Authentic Online Discussions

Ana-Paula Correia, Cara North, Ceren Korkmaz, Vicki Simmerman & Karen Bruce Wallace

Asynchronous discussion is one of the most prevalent pedagogical strategies used in online education, yet this frequency of use has meant that its implementation has often not been supported by a robust understanding of how it should be designed and moderated to support students’ learning. In particular, the literature has tended to focus on the instructor’s role in moderation and facilitation, while paying less attention to more student-focused strategies that foster meaningful dialogue and engagement on their part. Centering the learner, this study presents an innovative approach for online discussions, examining a case where online students created and facilitated online discussions for a graduate-level course at a Midwestern research university.

Screenshot of the Discussion Page.

The study offers reflections from four graduate students, between the ages of 20-55, who took the course over the past two years, and who have analyzed what they gained from creating and facilitating discussion. These students’ reflections foreground how, by participating in this process, they experienced an authentic sense of connectedness and collaboration, as they had the opportunity to bring their perspectives and priorities to the course, and take responsibility for their own and their classmates’ success.

In sum, the four reflections illustrate why it is important for teachers to design online learning experiences in ways that allow for more authentic collaboration with their students, and offer them the ability to design their own learning. Student-created and student-led discussions employ a powerful pedagogical strategy in that regard. With that said, teachers cannot abrogate their responsibility for student learning. In particular, they must be actively involved throughout the process, supporting students as they decide on facilitation strategies, create their online discussions and activities, and lead their classmates through them.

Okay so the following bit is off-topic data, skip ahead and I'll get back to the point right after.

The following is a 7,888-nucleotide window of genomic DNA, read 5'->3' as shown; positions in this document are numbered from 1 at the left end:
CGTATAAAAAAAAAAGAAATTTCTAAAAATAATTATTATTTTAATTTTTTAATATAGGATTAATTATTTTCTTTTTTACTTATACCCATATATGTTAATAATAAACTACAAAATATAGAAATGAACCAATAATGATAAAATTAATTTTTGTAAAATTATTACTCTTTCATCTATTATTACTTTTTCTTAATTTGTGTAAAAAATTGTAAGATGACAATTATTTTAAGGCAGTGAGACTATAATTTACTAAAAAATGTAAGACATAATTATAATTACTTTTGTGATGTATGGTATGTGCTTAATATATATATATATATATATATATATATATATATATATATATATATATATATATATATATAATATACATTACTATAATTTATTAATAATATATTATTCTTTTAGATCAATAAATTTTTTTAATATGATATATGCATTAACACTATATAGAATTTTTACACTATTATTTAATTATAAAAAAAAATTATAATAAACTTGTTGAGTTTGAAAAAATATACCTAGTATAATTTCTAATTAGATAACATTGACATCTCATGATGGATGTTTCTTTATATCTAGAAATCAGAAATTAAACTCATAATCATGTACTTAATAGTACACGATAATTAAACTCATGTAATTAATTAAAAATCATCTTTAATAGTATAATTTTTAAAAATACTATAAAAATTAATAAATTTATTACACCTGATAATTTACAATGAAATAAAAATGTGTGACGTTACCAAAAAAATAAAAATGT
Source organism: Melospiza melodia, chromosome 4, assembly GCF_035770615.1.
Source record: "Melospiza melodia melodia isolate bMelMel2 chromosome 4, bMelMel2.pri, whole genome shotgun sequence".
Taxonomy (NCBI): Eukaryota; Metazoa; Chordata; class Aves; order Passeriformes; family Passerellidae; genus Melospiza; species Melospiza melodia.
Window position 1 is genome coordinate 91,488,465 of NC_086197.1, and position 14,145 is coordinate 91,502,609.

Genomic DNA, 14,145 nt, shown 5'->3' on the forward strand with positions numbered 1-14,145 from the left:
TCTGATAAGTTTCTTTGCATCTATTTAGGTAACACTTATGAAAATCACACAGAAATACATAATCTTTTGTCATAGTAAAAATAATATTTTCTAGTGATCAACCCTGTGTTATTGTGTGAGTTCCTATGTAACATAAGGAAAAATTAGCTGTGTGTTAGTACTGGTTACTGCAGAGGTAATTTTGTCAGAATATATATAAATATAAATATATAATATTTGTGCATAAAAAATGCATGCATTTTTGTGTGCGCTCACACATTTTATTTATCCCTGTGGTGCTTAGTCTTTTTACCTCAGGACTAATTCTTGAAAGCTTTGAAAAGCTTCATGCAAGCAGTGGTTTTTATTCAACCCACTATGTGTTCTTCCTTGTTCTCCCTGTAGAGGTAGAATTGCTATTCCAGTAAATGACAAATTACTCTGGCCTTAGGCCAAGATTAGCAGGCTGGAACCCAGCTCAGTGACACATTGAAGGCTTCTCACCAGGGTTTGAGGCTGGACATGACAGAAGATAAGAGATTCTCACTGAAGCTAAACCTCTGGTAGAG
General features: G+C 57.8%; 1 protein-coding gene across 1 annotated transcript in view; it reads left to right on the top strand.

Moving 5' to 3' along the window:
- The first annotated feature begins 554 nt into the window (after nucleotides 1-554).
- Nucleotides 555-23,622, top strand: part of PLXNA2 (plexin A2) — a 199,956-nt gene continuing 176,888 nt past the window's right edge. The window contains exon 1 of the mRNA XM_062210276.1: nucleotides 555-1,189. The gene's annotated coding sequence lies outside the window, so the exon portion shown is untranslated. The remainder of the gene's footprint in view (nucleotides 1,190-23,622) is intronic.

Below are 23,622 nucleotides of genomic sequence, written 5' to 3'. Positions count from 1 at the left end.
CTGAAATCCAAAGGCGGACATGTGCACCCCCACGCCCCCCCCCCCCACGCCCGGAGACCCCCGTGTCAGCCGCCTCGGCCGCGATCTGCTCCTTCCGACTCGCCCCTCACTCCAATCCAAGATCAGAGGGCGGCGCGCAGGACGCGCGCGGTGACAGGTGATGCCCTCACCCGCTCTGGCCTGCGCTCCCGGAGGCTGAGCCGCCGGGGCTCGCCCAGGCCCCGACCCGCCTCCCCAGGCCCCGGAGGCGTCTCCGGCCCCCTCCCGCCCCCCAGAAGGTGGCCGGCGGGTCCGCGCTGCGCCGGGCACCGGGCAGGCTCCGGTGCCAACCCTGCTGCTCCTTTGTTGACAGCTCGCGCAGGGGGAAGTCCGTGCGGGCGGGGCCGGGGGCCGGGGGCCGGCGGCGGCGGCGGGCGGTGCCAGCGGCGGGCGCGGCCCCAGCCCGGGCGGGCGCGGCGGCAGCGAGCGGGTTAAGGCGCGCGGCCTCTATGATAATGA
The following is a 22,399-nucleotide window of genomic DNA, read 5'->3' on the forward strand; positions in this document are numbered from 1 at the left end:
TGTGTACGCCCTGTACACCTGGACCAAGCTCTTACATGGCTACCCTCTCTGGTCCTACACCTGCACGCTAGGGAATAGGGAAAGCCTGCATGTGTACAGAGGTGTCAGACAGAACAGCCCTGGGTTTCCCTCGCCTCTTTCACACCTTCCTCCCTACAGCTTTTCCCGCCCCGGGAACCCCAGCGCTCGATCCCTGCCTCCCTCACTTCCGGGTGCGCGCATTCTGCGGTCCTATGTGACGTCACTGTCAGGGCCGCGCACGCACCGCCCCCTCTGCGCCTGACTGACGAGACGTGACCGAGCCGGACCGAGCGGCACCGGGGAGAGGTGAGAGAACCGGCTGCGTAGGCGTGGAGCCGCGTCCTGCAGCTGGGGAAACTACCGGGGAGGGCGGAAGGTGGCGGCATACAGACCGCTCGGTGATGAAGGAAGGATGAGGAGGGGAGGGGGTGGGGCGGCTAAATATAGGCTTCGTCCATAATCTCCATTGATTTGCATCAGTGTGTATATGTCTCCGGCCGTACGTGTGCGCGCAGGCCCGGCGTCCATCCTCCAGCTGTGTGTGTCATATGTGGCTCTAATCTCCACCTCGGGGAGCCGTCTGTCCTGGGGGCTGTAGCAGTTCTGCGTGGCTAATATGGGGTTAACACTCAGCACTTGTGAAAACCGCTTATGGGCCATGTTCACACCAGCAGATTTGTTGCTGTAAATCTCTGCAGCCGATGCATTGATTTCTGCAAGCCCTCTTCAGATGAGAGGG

Moreover, it is crucial to note that using student-created and student-led discussions are not by itself a panacea to create engagement, authenticity, and higher levels of participation in online discussions. Although this study focuses more on student-created and -led discussions as the more innovative practice, it advocates a combination of it and teacher-created and student-led discussion. Sharing leadership and facilitation among teachers and students allows for a deep exploration of the experiential value of collaborative online learning. That is, authentic collaboration and conversation can only take place when teachers and students are involved in all aspects of the course, and when they have the ability not only to make their voice heard in response to a discussion but also to initiate it and shape its direction.

This work has been converted into a manuscript and accepted for publication: